The shift from UCLASS to the new Carrier Based Aerial Refueling System (CBARS) will be made alongside an additional buy of Boeing F/A-18 E/F Super Hornets over the next several years and accelerated purchases and development of the Lockheed Martin F-35 Lighting II Joint Strike Fighter (JSF).
The trio of budget moves seeks to blunt the Navy’s looming strike fighter shortfall, move more stealth capability sooner into the carrier air wing and create a development path for future unmanned systems onboard the service’s fleet of nuclear carriers, according to the rationale the Pentagon put forth to the service several defense officials told USNI News.
The budget submission – in part informed by the Pentagon’s UAV strategic program review (SPR) led by Deputy Secretary of Defense Bob Work – will also include 15 F-35C JSFs in 2017 and plan for an additional 14 Super Hornets in FY18, USNI News undersatnds.
“That study found that you need a mix of all of these things,” a defense official told USNI News on Monday.
USNI News understands there may also be efforts to accelerate developments of the Block 3F JSF software – now slated to reach initial operational capability in August 2018 and the major barrier for the Navy to regularly deploy F-35Cs.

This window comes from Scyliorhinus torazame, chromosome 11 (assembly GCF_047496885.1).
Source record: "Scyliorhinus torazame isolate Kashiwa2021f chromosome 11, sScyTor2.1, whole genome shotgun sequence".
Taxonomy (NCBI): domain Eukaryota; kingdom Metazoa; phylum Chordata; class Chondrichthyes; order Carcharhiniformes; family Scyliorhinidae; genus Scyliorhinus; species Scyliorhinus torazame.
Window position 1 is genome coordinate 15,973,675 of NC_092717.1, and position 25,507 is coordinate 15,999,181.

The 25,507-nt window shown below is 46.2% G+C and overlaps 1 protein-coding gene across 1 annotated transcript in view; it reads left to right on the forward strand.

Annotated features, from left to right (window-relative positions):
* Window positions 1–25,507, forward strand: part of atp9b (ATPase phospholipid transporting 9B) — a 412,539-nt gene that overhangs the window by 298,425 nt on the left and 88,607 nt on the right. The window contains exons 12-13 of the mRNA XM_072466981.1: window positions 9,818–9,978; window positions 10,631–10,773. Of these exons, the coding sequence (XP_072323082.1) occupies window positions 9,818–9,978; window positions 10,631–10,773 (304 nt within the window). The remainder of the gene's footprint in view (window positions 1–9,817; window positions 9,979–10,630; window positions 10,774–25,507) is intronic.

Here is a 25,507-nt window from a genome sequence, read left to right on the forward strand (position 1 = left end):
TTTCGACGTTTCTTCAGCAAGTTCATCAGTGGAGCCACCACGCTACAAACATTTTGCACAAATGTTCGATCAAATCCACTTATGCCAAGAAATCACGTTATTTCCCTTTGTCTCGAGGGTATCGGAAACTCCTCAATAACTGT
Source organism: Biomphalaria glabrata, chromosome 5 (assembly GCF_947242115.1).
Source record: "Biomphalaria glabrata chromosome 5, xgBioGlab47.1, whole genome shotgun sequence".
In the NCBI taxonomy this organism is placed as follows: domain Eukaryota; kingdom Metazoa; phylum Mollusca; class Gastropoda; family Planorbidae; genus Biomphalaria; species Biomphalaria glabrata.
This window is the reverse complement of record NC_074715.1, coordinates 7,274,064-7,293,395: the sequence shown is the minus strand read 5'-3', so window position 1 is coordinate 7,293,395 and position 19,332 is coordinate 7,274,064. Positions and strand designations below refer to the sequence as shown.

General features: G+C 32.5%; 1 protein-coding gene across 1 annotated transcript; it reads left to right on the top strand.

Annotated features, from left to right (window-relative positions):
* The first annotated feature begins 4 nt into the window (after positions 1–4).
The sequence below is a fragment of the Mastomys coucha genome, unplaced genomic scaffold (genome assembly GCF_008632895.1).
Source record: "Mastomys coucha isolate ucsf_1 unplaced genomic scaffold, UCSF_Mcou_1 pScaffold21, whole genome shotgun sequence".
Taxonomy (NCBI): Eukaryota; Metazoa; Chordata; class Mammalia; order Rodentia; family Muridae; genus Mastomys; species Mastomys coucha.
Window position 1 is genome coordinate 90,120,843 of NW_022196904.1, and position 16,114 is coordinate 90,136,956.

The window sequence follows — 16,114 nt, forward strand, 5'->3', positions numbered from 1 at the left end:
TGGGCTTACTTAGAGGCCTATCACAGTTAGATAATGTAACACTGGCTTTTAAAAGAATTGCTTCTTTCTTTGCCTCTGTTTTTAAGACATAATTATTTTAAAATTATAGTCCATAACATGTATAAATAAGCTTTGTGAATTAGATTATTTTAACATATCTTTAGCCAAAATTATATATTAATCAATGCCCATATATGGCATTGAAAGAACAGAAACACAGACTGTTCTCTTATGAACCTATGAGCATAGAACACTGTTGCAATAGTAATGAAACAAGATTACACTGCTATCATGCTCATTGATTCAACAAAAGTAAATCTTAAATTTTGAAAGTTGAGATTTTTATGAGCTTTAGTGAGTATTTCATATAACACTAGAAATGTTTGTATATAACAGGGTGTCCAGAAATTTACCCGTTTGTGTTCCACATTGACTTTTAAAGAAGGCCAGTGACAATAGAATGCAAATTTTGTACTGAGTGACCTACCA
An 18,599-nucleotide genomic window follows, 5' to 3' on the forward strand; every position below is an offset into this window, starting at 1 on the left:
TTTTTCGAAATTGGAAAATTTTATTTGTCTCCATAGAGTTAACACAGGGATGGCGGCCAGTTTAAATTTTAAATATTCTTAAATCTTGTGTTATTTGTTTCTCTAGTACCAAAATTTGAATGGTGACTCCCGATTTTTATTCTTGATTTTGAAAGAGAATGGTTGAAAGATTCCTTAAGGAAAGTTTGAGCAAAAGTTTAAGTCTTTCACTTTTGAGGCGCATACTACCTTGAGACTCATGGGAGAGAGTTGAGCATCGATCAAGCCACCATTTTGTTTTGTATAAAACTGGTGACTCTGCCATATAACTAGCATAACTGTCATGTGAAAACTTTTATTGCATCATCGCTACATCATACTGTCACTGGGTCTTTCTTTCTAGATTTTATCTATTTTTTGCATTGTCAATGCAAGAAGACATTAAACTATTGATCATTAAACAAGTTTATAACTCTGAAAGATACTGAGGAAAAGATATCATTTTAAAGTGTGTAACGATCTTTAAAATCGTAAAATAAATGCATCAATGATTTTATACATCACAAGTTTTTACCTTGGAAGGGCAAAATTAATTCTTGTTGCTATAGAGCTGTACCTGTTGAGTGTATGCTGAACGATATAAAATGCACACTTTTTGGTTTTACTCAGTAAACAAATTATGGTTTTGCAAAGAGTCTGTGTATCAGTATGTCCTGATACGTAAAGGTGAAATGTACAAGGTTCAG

The revelation of the budget mandates also comes mere days after the Navy kicked off the Analysis for Alternatives for its next generation air dominance platform – also known as F/A-XX. The program or programs that will replace the capability of the Super Hornets in the early 2030s.
Last year, Secretary of the Navy Ray Mabus said the F-35C would be “almost certainly will be, the last manned strike fighter aircraft the Department of the Navy will ever buy or fly,” he said in address at the Navy League’s 2015 Sea-Air-Space Exposition.
Mabus later said UCLASS was to act as the bridge to autonomous unmanned strike platforms and predicted “whatever F/A-XX looks like — it should be unmanned,” he said in May.